February 25, 2024

La Ronge Northerner

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Point-St-Charles |  Building on “garbage juice”.

Point-St-Charles | Building on “garbage juice”.

After decades of fallow land, Montreal is officially ready to begin the redevelopment of downtown Montreal’s most polluted sector: a peninsula floating on “garbage juice.”

The Pointe-Saint-Charles Business Park, located on the Bonaventure Expressway between the Champlain and Victoria bridges, was a dumping ground for a century until the 1960s. Meters of debris piled up in the river.

Montreal now hopes to attract green businesses.

The big change? Without much fanfare — because of the pandemic — a new system to capture and clean underground “waste juice” went into operation last year. Fluid is continuously collected using 23 wells before being pumped to a small treatment plant located on site. Two subterranean partitions are to prevent pollutants from flowing into the river.

Photo by Robert Skinner, The Press

A series of wells captures the “waste juice” and sends it to the treatment plant.

At this point in the St. Lawrence “in 2012, there were obvious observations of hydrocarbons on the surface of the water”, recalls Marie-Andre Magar, head of the environment of the management committee of the city of Montreal. “We had an obligation to filter this ground water. […] We have put an end to an environmental problem that has dragged on for years, decades. »

New factory

Pres The first media visit to these facilities was possible in December.

On site, two separate machines process the diluted “garbage juice” that is collected by collection wells to remove two main contaminants: hydrocarbons on the one hand and ammonia – organic waste resulting from decomposition – on the other.

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The set looks like a small sewage treatment plant. No smell disturbs the visitor’s nostrils.

Photo by Robert Skinner, The Press

City of Montreal Engineer Marion Arizabalaga and City of Montreal Environment Department Claire Merckhardt

“We analyze 100% of the flow [d’eau contaminée] Who is entering,” explained Claire Merkert of the City of Montreal’s Department of the Environment, in front of a map of the department. Large concentrations of hydrocarbons and ammonia are often found in the same places, but this dirty soil still holds many mysteries. “There is trash, ash, all kinds of stuff. We more or less know what it is,” said M.me Merkert. “When they dug up the wall, they had surprises”, the city’s engineer Marian Arizabalag added: tires, cement blocks, organic matter.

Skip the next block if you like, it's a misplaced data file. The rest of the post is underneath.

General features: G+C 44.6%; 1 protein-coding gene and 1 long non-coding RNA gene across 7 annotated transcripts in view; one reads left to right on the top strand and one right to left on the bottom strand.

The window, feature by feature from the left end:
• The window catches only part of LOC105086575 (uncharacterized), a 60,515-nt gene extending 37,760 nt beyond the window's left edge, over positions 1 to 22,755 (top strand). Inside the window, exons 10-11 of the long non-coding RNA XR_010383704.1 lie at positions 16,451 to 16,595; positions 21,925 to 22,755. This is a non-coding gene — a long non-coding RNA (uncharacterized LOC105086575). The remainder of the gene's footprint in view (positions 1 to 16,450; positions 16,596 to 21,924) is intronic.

Once the contaminated water is treated at the plant, it is diverted to the municipal sewage system, where it is treated before returning to the river. The removed impurities are buried. The city of Montreal is looking for a way to recycle ammonia-contaminated sludge with nitrogen, probably in agriculture.

At this time, all signals about the performance of the system are green, indicated Mme Arrizabalaga: “We can no longer see a rebound of hydrocarbons” in the river.

It’s not necessarily the most economical solution we’ve chosen, but it puts a definitive end to the migration. [contaminants].

Marion Arizabalaga, engineer with the City of Montreal

The factory itself was built over a century of rubble. “It’s waste, so it decomposes, sinks, but not evenly,” said M.me Merkert. Hence all the pipes should be modified so that they do not break on the slightest movement of the building.

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Unlike a classic cleanup project, there is no problem with excavating to clean up the soil: it will take decades, perhaps a century, for the field to be considered contaminated.

Future “Employment Hub”

For the city of Montreal, there is no question of waiting at this point.

Montreal soon “wants to redevelop this site,” said Marie-Andrée Mauger, head of environment at the Plante administration. “It still represents a large perimeter two or three kilometers from the city center. »

Photo by Robert Skinner, The Press

The future MELS studio buildings are built on piles anchored into the bedrock

Already, in the past few years, some buildings have been built on the old dump site. The large MELS film studios, in particular, are two commercial buildings. They are built on piles anchored to rock, cannot have foundations and have special systems to manage the risk of biogas intrusion.

But by clearing the land, the administration hopes to speed up the establishment of companies and “work upstream of the environmental crisis.”

“We’re really aligning the department’s planning with Bridge-Bonaventure’s growth plan,” he continued. We are trying to create a job center that focuses on environmental change. »

Mme Mauger was pleased to complete a project within budget and schedule.